By Eilís Walsh
I remember coming across the trailer for The Danish Girl while browsing on YouTube. It immediately caught my eye because of Eddie Redmayne, a prominent English actor who plays the main character. This is a screenplay that took ten years to develop. Where to begin? I was hooked after watching the trailer and that is usually a good sign with films. It is directed by Tom Hooper, the man behind The King’s Speech (2010) and Les Misérables (2012).
The film focuses on artist Lili Elbe and his wife Gerda Wegener. Its main focus is the true story of how Elbe came to be one of the first known men to transition into a woman and undergo sex reassignment surgery.
Honestly I was entranced within the first few minutes of the film. Even if you don’t analyse films like I do, you will be in awe at the Danish landscape. Wild, rugged and alien almost yet breath-taking. Then we are taken to 1920’s Copenhagen, a world of art, social events and the life of a man hiding his true identity for the better part of his life. Gerda awakens Einar’s suppressed feminine nature when she asks her husband to pose for a portrait. Feeling the touch of silk and wearing women’s clothes Einar feels something change, a change that is soon seen to be irreversible. Einar’s wife begins to paint Einar as Lili and soon her paintings are exhibited to a very enthusiastic Danish audience. While at an art exhibition as Lili, Ben Whishaw’s character Henrik falls for her and the pair kiss, in full view of Gerda. Einar is terrified of the irrepressible feeling that he is living in the wrong body.
An art dealer picks up Gerda’s portraits of Lili and announces that they are to be exhibited in Paris. The pair move to the city and Lili lives her life openly as a woman. This provokes very frightened feelings in Gerda who feels as though she is losing her husband. The pair’s relationship gradually shifts from a romantic one to a sisterly one. She discovers that Einar has kissed a man before, once when he was very young. This is Hans (Matthias Schoenaerts), a childhood friend. She makes contact with him and when he comes to meet her she finds herself attracted to Hans. However the pair don’t embark on a romantic relationship. Instead they become pillars of support for Lili as she undergoes traumatic mental and physical changes.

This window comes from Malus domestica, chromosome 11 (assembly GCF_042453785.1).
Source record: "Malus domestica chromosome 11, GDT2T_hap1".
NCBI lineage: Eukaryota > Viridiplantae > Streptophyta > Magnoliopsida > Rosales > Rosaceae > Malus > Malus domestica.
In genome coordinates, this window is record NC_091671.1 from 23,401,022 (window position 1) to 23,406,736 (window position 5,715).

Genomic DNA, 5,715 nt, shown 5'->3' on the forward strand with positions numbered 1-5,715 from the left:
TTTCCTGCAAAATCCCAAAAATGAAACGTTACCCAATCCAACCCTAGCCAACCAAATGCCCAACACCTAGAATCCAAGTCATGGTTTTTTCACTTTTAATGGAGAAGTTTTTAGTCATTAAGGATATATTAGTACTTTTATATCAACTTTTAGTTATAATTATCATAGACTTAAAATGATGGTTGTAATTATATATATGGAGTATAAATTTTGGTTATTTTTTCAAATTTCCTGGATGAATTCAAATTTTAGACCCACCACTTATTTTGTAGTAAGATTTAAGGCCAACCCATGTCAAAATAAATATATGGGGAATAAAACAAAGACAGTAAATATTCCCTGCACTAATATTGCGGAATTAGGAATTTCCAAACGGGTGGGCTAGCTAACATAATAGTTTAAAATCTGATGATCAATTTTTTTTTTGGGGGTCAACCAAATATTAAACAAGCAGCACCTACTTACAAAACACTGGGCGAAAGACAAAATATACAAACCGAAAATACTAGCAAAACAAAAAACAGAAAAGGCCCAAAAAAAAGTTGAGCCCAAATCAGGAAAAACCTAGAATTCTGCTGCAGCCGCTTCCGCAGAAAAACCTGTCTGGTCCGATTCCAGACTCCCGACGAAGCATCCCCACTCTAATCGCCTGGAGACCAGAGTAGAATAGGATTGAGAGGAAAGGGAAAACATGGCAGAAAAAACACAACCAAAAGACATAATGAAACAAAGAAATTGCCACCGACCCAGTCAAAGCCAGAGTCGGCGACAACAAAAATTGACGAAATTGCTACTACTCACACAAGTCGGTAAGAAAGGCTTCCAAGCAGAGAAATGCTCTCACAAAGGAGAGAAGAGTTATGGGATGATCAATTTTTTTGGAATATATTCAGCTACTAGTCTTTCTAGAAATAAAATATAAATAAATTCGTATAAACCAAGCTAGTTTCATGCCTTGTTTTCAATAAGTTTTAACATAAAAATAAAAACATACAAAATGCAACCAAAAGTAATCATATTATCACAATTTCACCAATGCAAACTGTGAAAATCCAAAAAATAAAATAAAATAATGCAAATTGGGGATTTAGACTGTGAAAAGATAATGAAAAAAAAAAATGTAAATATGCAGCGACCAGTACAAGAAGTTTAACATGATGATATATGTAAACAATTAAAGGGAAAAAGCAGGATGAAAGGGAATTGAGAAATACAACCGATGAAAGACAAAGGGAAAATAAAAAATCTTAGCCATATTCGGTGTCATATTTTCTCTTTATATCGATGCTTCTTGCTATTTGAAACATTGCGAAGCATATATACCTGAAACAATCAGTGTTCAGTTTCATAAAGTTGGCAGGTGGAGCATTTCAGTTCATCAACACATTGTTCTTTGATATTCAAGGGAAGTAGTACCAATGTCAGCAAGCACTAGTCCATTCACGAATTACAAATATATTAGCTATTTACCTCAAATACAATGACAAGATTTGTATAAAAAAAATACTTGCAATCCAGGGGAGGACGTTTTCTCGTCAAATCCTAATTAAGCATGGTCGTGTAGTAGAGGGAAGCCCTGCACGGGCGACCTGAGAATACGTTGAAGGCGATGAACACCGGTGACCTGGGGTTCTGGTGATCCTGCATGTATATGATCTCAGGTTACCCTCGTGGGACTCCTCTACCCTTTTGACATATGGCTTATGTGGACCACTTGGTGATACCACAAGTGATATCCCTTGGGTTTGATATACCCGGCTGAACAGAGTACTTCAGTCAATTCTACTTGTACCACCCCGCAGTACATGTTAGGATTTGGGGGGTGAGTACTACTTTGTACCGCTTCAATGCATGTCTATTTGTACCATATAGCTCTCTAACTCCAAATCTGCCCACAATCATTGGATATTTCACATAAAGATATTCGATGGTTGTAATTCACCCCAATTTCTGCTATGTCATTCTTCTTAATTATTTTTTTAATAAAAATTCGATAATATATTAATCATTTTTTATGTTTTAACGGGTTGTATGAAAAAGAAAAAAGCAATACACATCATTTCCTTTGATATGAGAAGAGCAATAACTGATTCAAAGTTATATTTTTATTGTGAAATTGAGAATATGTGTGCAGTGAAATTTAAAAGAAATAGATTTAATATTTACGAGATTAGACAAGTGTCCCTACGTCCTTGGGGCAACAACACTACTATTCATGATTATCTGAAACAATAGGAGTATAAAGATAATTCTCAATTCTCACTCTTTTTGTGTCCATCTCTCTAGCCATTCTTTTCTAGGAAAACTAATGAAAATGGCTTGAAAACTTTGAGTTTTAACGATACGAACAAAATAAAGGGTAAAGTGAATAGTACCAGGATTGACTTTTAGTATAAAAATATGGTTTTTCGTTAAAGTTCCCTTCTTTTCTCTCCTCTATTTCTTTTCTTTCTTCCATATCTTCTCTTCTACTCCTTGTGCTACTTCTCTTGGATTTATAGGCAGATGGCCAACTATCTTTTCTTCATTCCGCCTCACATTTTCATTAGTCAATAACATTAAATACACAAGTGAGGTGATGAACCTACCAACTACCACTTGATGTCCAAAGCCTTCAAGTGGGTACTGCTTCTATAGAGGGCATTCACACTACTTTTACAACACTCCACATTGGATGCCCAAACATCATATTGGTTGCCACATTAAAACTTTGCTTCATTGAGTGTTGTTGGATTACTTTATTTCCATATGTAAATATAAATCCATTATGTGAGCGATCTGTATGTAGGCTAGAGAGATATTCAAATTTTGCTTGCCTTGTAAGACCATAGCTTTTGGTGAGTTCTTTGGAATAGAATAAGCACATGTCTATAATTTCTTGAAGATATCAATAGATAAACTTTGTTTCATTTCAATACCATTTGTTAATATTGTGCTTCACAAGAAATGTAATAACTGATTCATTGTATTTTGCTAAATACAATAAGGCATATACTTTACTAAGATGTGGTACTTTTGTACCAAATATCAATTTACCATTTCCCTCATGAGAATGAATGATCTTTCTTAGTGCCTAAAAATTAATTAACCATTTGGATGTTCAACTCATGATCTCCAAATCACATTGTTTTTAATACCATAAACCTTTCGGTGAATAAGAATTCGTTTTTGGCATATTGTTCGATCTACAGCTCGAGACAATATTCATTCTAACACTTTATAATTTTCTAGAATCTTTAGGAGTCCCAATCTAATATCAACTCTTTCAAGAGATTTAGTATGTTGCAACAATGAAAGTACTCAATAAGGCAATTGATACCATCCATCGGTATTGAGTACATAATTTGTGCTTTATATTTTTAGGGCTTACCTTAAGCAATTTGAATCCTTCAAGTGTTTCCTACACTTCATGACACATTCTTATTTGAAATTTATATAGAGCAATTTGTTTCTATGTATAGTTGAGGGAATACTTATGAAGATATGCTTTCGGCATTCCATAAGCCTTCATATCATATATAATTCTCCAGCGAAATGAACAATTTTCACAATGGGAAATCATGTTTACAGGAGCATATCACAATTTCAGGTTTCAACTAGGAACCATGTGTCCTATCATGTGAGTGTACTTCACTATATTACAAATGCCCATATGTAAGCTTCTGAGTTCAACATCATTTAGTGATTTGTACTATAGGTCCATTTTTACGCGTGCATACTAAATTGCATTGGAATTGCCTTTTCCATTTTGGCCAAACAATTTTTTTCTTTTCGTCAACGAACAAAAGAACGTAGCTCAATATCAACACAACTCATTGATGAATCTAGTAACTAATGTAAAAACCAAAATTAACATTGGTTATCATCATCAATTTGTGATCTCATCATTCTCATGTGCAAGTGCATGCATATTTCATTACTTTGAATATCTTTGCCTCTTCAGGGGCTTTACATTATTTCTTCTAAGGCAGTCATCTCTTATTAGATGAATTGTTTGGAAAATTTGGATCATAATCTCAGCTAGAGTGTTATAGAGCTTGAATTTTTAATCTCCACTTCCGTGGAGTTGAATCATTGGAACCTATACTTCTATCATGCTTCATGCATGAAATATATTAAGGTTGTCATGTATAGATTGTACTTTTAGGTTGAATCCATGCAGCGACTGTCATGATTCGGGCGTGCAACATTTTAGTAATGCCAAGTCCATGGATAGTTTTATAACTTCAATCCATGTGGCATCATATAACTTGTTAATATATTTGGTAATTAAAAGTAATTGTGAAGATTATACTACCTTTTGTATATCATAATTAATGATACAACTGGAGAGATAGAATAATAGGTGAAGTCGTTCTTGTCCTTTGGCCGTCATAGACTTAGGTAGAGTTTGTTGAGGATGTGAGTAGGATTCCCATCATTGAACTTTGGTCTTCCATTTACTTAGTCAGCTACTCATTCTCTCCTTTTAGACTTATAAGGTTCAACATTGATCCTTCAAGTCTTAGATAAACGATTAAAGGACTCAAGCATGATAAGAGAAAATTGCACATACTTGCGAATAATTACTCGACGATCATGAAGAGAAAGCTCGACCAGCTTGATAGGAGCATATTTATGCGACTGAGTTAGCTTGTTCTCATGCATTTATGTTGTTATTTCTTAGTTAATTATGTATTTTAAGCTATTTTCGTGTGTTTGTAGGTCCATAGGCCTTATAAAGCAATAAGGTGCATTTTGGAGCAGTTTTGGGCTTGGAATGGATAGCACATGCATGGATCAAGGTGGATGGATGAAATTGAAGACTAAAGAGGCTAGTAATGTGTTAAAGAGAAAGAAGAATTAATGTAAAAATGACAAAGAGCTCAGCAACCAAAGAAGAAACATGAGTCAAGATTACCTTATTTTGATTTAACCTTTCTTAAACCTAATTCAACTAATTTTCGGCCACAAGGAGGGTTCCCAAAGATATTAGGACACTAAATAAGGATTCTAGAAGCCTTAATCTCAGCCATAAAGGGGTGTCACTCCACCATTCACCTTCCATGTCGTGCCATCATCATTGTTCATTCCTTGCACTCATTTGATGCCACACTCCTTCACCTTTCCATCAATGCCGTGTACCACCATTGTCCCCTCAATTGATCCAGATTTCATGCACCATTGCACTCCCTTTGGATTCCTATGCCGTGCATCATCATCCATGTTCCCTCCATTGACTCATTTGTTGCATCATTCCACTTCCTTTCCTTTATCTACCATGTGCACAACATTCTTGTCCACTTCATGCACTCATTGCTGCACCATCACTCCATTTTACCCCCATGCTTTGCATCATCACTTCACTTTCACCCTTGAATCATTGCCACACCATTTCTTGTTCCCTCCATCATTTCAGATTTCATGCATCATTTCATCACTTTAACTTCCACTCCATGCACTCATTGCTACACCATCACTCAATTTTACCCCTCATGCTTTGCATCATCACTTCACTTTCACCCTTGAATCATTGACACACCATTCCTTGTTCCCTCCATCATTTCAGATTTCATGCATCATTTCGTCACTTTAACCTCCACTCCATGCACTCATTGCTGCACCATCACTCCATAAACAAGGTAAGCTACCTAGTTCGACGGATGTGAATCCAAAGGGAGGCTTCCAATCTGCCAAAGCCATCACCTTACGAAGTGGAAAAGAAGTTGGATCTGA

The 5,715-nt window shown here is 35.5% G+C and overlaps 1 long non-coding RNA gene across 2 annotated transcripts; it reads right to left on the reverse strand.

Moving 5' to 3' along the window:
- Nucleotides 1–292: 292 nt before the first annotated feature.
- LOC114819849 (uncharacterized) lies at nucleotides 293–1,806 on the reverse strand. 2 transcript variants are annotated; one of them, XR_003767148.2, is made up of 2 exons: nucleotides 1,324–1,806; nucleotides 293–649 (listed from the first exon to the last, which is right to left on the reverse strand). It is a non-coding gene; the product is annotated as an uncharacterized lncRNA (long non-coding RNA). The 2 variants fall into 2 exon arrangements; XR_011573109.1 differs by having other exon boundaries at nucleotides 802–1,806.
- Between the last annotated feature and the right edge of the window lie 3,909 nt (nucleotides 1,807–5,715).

The film highlights the very real danger transgender people face even today as there is a large group of people opposed to those living openly as transgender. In the film Lili begins to wear more feminine clothes in public yet is set upon by two men who are ignorant and don’t understand.
The Danish Girl also emphasizes the serious risk in sex reassignment surgery, as when Lili rushes her surgeries to remove the “foreign” parts of her, she weakens and dies. I found it very moving when Hans asks Lili how she is and she replies “Entirely myself”. She passes away peacefully after her second operation, being too weak after a bout of fever. Gerda and Hans travel to Lili’s childhood home and stand out looking across the water. Gerda’s scarf, one worn by Lili blows away. Instead of chasing it she lets it go and in a sense lets Lili go. I found the imagery beautiful at this moment, in a way Lili is now free.
We are shown various reactions to the revelation of Einar’s being transgender, human reactions. Some doctors deeming the man schizophrenic, mentally unstable and incurable. At this time being transgender was something alien to the Danish community, and in Denmark Einar is unable to live an ordinary life as a transgender woman.
The best known actors in this film are the leads, Eddie Redmayne as Lili and beautiful Swedish actress Alicia Vikander taking the role of Gerda. These two had amazing chemistry and I want to credit Vikander for holding her own and bringing Gerda to the screen in such a striking way. While there has been some criticism of a cisgender man playing a transgender character, I think Eddie Redmayne did the character justice, he can play a woman so well it’s unnerving. It would not be surprising to me if he has received an Oscar nomination for this role by the time this review is out.
I really learned a lot about the transgender world. This is a world I am aware of, yet know next to nothing about and perhaps it’s time I took the time to read into it more. Something I noticed in the cinema was that there were more of the older demographic than expected. This I take as a sign that people are becoming more accepting to those who identify as transgender. This film was beautifully shot, looking really classy and authentic. I would recommend it to everyone, whether accepting of transgender people or not. It’s an eye opener either way.